AU must become an agent of development in Africa

The alarm sounded by a tweet ascribed to Rwandan president Paul Kagame calling for SA to be expelled from the AU, although denied by his spokesperson, broaches the question of what regime of leadership code and compliance has to guide the AU to be an agent for the development of Africa, the writer says.
The alarm sounded by a tweet ascribed to Rwandan president Paul Kagame calling for SA to be expelled from the AU, although denied by his spokesperson, broaches the question of what regime of leadership code and compliance has to guide the AU to be an agent for the development of Africa, the writer says.
Image: REUTERS/Ronen Zvulun

On December 7 1982, the apartheid death squad entered my country of birth Lesotho in search of anti-apartheid cadres; 30 ANC cadres and 12 Lesotho nationals were killed.

One of those was a man I worked with at Basotho Enterprise Development Corporation before I fled Lesotho on September 30 1982, and ended up in Mmabatho, North West.

My fate of being South African was sealed then and I came to rise to be SA's statistician-general, a position I held for 17 years.

In many ways this was a tribute to the democratic dispensation. However, the struggle is far from over as relations with fellow African countries began souring with the attacks on shops and individuals from outside SA.

SA has sent envoys out to mend souring relations because we cannot stand without Africa.

A tweet ascribed to Rwandan president Paul Kagame calling for SA to be expelled from the AU was denied by his spokesperson.

It was obviously doubtful that Kagame, a measured statesman, who does not often mince his words, would have insinuated such a pronouncement. Even with the rather lukewarm relations SA shares with Rwanda, it was inconceivable that Kagame would call for such an action.

In the mix of diplomatic footwork by President Cyril Ramaphosa, fake news about Kagame's statement and general discontent with xenophobia, the general secretary of the SACP and minister of higher education and science and technology Blade Nzimande threw in his salvo.

He argued that questions must be directed at those countries whose citizens find themselves in SA and what it is they are doing to lead their citizens and countries.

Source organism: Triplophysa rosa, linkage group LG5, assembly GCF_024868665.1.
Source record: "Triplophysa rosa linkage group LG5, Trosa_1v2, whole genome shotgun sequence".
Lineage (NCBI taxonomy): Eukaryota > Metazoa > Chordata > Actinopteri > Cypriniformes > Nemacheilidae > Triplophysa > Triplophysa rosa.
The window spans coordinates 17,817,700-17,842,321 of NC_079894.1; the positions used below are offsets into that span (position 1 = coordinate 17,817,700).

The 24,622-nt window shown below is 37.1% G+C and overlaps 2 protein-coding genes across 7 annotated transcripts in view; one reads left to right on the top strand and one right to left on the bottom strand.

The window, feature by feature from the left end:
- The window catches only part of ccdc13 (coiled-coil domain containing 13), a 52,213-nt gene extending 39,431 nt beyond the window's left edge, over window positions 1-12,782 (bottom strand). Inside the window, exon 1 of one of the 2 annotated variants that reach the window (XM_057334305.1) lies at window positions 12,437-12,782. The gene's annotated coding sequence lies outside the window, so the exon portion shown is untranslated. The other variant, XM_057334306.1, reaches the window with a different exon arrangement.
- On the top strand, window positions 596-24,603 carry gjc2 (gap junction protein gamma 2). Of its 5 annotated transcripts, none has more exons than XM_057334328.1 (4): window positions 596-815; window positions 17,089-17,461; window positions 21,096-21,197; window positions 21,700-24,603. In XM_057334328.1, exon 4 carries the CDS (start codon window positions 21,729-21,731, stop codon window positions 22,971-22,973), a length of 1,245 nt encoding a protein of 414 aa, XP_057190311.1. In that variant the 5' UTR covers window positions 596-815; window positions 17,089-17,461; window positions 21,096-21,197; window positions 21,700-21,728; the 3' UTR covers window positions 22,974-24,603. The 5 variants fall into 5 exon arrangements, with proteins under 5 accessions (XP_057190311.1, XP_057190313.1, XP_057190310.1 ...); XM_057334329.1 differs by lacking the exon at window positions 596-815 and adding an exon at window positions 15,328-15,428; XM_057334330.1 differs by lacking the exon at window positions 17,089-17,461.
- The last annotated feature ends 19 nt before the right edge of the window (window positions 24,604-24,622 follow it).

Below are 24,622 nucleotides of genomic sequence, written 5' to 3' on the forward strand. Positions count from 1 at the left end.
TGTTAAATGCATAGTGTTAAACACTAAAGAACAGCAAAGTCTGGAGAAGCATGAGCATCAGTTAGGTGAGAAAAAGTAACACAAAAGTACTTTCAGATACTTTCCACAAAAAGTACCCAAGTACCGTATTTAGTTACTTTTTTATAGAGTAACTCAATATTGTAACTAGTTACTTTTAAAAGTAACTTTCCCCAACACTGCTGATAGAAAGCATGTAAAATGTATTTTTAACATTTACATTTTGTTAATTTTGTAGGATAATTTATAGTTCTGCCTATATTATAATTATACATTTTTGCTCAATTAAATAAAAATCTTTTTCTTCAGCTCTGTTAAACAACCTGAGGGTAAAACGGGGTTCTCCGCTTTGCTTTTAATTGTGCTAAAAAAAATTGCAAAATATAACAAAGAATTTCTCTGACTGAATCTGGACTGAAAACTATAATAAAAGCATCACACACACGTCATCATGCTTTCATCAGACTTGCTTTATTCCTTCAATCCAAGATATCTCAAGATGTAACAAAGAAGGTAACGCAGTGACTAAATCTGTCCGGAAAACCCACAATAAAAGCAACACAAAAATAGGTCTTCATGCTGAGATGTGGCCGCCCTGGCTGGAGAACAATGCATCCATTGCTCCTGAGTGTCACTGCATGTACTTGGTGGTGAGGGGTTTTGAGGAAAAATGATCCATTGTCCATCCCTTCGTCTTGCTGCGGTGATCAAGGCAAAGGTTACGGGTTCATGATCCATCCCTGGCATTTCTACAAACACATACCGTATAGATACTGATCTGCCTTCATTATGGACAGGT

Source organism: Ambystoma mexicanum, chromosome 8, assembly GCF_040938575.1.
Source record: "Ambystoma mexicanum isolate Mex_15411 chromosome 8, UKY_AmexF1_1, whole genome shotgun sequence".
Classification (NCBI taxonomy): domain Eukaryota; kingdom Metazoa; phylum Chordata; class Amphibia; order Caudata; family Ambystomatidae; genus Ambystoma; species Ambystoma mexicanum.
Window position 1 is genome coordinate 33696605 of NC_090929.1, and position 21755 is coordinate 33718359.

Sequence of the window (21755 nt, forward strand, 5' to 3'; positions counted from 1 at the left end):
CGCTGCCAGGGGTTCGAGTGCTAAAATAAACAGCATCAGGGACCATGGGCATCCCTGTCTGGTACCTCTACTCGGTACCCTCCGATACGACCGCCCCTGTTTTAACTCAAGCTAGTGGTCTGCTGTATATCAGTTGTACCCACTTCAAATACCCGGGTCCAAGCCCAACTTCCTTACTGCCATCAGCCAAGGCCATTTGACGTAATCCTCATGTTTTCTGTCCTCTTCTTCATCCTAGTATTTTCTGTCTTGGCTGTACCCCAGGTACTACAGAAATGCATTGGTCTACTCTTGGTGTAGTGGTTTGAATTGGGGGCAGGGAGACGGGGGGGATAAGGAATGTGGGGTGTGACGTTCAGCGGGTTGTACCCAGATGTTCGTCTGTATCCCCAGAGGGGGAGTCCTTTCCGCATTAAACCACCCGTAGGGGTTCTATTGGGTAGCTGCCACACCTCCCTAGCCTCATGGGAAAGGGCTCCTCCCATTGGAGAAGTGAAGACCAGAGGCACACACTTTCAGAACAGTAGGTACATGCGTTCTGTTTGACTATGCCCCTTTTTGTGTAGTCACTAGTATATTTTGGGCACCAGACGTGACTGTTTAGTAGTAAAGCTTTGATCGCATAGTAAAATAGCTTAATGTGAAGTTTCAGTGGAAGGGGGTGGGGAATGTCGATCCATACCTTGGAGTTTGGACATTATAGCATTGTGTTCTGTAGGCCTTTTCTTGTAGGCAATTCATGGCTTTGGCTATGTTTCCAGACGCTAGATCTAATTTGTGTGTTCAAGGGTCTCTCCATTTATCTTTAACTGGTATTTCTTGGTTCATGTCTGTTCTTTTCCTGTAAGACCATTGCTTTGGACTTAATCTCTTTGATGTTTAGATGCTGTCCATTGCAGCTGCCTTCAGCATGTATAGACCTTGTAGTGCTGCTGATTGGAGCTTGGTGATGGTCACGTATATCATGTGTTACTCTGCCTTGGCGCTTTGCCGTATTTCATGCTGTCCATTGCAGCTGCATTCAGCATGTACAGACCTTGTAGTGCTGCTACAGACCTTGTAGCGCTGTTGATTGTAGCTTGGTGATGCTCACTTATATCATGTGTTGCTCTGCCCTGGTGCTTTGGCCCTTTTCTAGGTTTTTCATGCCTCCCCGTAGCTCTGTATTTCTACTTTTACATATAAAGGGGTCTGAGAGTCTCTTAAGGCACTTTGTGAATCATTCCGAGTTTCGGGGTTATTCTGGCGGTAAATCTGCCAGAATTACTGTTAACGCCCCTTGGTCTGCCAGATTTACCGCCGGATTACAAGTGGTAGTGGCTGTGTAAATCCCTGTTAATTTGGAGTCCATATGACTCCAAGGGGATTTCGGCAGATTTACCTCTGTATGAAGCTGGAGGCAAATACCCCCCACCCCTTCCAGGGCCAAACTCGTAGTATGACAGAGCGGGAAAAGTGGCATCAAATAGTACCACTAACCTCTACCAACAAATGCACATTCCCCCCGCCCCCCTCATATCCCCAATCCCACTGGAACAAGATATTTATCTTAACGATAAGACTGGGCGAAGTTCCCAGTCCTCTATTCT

He said SA is facing serious internal problems of poverty and unemployment.

Nzimande's arguments were important in the light of Agenda 2063 and the Africa Continental Free Trade Agreement.

The AU's African peer review mechanism encourages discipline, along with punitive measures for African countries that rise to power through a coup. But ascension to be a member of the AU is automatic based on being African, unless suspended or thrown out for violations of ascension to power through a coup.

The EU has stringent conditions for membership and, in part, this was driven by the breaking up of the Soviet Union. Given that most of the economies of Eastern Europe were not market economies, but in order to be, they needed to comply with EU standards. One such standard is statistics.

The alarm - false and fake as it was attributed to Kagame - the speedy diplomatic footwork by Ramaphosa, the statement by Nzimande and the practice of the AU of expelling or suspending African countries that ascend to power through a coup are broaching the question of what regime of leadership code and compliance has to guide the AU to be an agent for the development of Africa.

Lives have been lost, properties destroyed and relations strained in two weeks of turmoil that visited us.

And emerging out of all these is the question of how do we structure a leadership code, participation practice and a moral obligation to be agents of Africa's development.

The week of turmoil and subsequent actions suggest that these can be in the making.

*Dr Lehohla is the former statistician-general of SA and the former head of Statistics South Africa

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